Archive for the ‘France’ Category

Review #103 Les Babines, Paris

December 6, 2016

Having missed out on Les Babines the day before we made our way back after some morning’s shopping (shout out to Billards Jean Marty, the best alternative to Sports Direct I’m aware of) for a cold collation lunch. Les Babs is a wine shop that does food which seems to me the best shopping of all, even better than snooker.

It seemed as though we’d crashed a family get together but they didn’t seem to mind and set us up in the corner of the room with a view of some Mike Gatting sized bottles that were tempting as train booze.

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Mike Gatting wrestles with a Rickety Bridge

So we went for two planches again, this time with the little wrinkle of a fish planche followed by a duck planche. Various textures of each tastefully arranged with a scattering of veg, all good. We asked our host to recommend some wine to go with the fish and he slipped over a generous amount of Chablis. Very good. And with the duck? He gave us a cheeky grin and fired out some French about something that was as good as a Crozes Hermitage without being a Crozes Hermitage. We were sold and we took a glass of that followed by another one as we started to ease ourself into the afternoon.

All this for about 20 euros a head?! Best value of the weekend, and if we’d a had Gatt with us we would’ve got a carryout.

9/10

#Food #Paris

To see which other restaurants I’ve visited in 2016 check out my GoogleMap

Review #102 West Country Girl, Paris

December 6, 2016

West Country Girl is a tricky one. We’d chosen it purely on the basis of the fact that it was named after a very good Nick Cave song about Polly Harvey.* So it was definitely ticking a lot of good taste boxes. But we hadn’t researched anything else about it.

It was a Friday night so we booked WCG on our way to La Fine Mousse*** for a couple of halves to warm up. The waitress seemed surprised that we wanted to book and when we came back about 9 we could see why – the room was pretty empty. It’s a crêperie (to two graduates of Mrs Nelson’s Ferryhill Comp French A-Level group a guaranteed provocateur of some hoary old jokes, along with piscine, frigorifique and any other number of lameties now lost in the mists of time), something of which we were unaware.

The crêpes and service were great but after a long day of boulevardying I could have done with something more substantial. So it’s our bad for not knowing what we were getting ourselves into.

7/10

#Paris #Food

To see which other restaurants I’ve visited in 2016 check out my GoogleMap

*To save any confusion the headline shot is not of Miss Harvey but of Plymouth Argyle superfan Sue Pollard.** Who I believe is also a West Country Girl but who is definitely not the subject of Mr Cave’s song.

**Not to be confused with the 1980s sitcom star of the same name.

***LFM is highly recommended for beer lovers.

Francis West at Megan Piper

September 18, 2016

Following on from a great evening at Vigo I was fortunate enough to be invited to another art show just around the corner from the library in Jermyn Street. Within Harris Lindsay Works of Art lies the Megan Piper Gallery and it was Megan herself who introduced me to the work of Francis West, an artist recently passed away whose work deserves wider renown.

West grew up in Scotland before coming to London to study at Chelsea College of Art. The exhibition is concerned with showing his late works which I could broadly divide into two broad categories – day and night. Or those largely grounded on black and those whose blue speaks of the ocean near where West stayed when visiting France.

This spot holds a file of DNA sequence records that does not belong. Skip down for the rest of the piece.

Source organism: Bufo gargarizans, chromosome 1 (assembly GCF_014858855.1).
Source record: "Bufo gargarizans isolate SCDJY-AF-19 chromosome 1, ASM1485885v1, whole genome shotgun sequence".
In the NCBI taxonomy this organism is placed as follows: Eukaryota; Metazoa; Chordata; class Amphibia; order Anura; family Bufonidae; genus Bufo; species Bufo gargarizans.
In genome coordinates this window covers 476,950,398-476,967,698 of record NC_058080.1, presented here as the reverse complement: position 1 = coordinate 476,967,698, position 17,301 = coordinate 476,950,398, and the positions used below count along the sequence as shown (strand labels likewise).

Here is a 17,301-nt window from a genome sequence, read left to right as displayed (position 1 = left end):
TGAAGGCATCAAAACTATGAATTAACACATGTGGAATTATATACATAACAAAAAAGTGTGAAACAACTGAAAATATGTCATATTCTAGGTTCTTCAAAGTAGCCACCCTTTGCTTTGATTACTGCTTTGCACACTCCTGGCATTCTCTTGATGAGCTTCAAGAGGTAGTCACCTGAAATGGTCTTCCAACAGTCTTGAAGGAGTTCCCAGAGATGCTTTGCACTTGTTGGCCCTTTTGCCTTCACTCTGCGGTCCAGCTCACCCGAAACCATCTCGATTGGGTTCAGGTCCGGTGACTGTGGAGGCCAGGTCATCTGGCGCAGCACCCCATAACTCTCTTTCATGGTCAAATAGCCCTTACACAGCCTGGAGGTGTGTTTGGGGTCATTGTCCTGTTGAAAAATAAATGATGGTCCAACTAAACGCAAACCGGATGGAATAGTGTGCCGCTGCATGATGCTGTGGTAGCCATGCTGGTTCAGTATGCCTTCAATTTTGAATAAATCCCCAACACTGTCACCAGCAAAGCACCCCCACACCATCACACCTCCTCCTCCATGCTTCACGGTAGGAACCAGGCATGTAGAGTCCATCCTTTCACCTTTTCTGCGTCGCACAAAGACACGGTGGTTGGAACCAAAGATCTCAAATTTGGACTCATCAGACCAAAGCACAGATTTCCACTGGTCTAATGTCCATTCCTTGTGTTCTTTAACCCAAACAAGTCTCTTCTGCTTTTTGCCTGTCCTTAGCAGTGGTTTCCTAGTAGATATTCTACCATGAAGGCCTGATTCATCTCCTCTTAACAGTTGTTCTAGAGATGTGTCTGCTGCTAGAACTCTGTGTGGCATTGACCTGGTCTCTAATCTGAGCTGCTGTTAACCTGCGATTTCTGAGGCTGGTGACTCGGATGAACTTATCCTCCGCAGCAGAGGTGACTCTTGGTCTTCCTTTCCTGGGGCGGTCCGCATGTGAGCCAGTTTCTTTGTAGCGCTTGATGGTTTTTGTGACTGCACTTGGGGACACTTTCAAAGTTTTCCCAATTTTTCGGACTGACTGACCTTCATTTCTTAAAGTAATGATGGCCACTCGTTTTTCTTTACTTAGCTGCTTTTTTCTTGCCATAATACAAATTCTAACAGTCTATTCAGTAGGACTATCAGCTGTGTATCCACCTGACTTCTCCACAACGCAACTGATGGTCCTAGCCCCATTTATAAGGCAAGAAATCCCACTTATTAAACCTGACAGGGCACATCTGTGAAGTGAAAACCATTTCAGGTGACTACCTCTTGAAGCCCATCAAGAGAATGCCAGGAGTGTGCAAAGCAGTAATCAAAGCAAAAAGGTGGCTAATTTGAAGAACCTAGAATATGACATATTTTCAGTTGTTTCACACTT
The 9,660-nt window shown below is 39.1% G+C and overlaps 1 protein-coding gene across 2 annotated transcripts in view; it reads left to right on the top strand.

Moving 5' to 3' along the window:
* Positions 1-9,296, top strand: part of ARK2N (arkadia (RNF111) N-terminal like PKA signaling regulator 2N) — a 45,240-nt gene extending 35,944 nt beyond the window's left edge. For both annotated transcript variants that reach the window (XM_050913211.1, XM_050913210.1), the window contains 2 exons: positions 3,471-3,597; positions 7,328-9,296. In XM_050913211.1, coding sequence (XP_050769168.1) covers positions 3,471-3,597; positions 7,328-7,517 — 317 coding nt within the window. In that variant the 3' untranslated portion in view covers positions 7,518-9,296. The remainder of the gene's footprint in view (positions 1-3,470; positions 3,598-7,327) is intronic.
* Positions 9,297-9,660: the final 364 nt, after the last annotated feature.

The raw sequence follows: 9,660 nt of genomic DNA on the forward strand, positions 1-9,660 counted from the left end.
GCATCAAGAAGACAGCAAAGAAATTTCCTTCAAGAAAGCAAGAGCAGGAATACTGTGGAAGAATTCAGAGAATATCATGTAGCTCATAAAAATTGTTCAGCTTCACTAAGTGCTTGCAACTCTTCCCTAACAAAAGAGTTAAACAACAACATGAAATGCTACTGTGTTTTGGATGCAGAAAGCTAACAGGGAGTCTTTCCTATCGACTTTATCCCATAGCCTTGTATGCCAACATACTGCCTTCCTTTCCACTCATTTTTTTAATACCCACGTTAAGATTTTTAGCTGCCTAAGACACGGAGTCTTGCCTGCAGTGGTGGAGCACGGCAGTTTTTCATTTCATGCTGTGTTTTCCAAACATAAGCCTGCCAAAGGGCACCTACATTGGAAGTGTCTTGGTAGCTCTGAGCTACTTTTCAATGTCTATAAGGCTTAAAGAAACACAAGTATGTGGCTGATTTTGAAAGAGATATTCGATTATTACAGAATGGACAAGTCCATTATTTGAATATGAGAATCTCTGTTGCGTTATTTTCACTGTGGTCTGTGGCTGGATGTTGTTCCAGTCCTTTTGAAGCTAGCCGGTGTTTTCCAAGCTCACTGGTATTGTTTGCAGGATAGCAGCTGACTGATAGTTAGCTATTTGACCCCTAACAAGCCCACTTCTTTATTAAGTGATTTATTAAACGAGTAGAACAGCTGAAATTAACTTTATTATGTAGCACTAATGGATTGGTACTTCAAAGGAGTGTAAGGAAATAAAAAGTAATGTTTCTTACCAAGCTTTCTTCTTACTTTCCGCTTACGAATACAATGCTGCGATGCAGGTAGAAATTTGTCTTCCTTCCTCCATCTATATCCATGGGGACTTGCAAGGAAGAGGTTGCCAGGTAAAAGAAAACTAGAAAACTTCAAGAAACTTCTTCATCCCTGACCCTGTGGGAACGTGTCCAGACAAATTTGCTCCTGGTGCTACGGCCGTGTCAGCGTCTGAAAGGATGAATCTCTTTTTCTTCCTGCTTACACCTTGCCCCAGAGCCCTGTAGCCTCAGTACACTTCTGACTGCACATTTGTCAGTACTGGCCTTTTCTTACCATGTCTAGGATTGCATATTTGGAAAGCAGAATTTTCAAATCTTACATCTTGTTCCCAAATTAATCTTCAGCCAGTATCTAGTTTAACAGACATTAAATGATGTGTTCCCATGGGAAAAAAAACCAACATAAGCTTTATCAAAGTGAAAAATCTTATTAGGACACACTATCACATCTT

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One of West’s sea/dreamscapes

Once you know the connection to Menton and the South of France then all sorts of reference points spring to mind (Picasso, Dufy, Matisse, Mirò … ) but as we were discussing while walking from painting to painting this business of referencing can be insidious. Certain elements or motifs of a style may be reminiscent of other artists but if the work is strong (and in West’s case I believe it is very strong) one overcomes the references to concentrate on the artist’s individuality, the elements of the painting that convey their personality, their way of seeing the world. And so once I’d gabbled about what the canvases reminded me of I tried to slow my mind down and let the art speak for itself.

Because these are complicated pictures. This is not minimalist art. There is a proliferation of life depicted in the paintings. People, dancers, lovers, bathers, gamblers, drinkers. Creatures, birds (lots of birds, fantastically depicted), creepy crawlies and in the illustration above a wonderful crab (I was told that West’s wife is a Cancerian) holding a note with ‘W’ inscribed up on it. Each painting is a richly complicated composition that your eye can pore over and enjoy because as much as the life teems thickly across the surface so does the colour grab you and make you like life. Which is what I want from art.

It’s worth pushing the button on the door and getting inside. I’m told that during Frieze week that Piper, like a cuckoo, will take over the whole of Harris Lindsay’s nest and bring West’s work to the shop window.

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In passing Megan told me about another project she works on that was equally interesting called The LineTo my shame I’d never heard of it but it concerns a series of outdoor works by leading contemporary artists strung along a walking route from the Olympic Park to the Greenwich Peninsula. It seems a boon for guides and I can’t wait to visit.

 

Review #56 Le Florentin, Aubagne

June 22, 2016

In town to see the Foreign Legion (more of which anon) we had an hour to kill in Aubagne on a sleepy Sunday afternoon. We strolled around the main square – the temptation to shop in the market and picnic by the river was strong – and chose Le Florentin on the strength of its wood-fired oven.

With squalls threatening the terrace wasn’t entirely open to the air but our table gave a view of Sunday strollers and local urchins buggering about in the place. We supped a beer while we perused the menu which features pizza but also has a good selection of grilled stuff and salads.

I went for a goat’s cheese and ham pizza. The pizza was just about me-sized although the final slice was a bit of a struggle. The cheese was yum, thick slices of round goaty goodness  contrasting well with the smoky ham. The slather of chilli oil gave a decent burst of heat without blowing the doors off. Greg complained that his ham and mushroom had too much cheese!!! The heathen. They made us a green salad to order on the side and with a couple more beers the whole thing came to less than €40 – a bargain.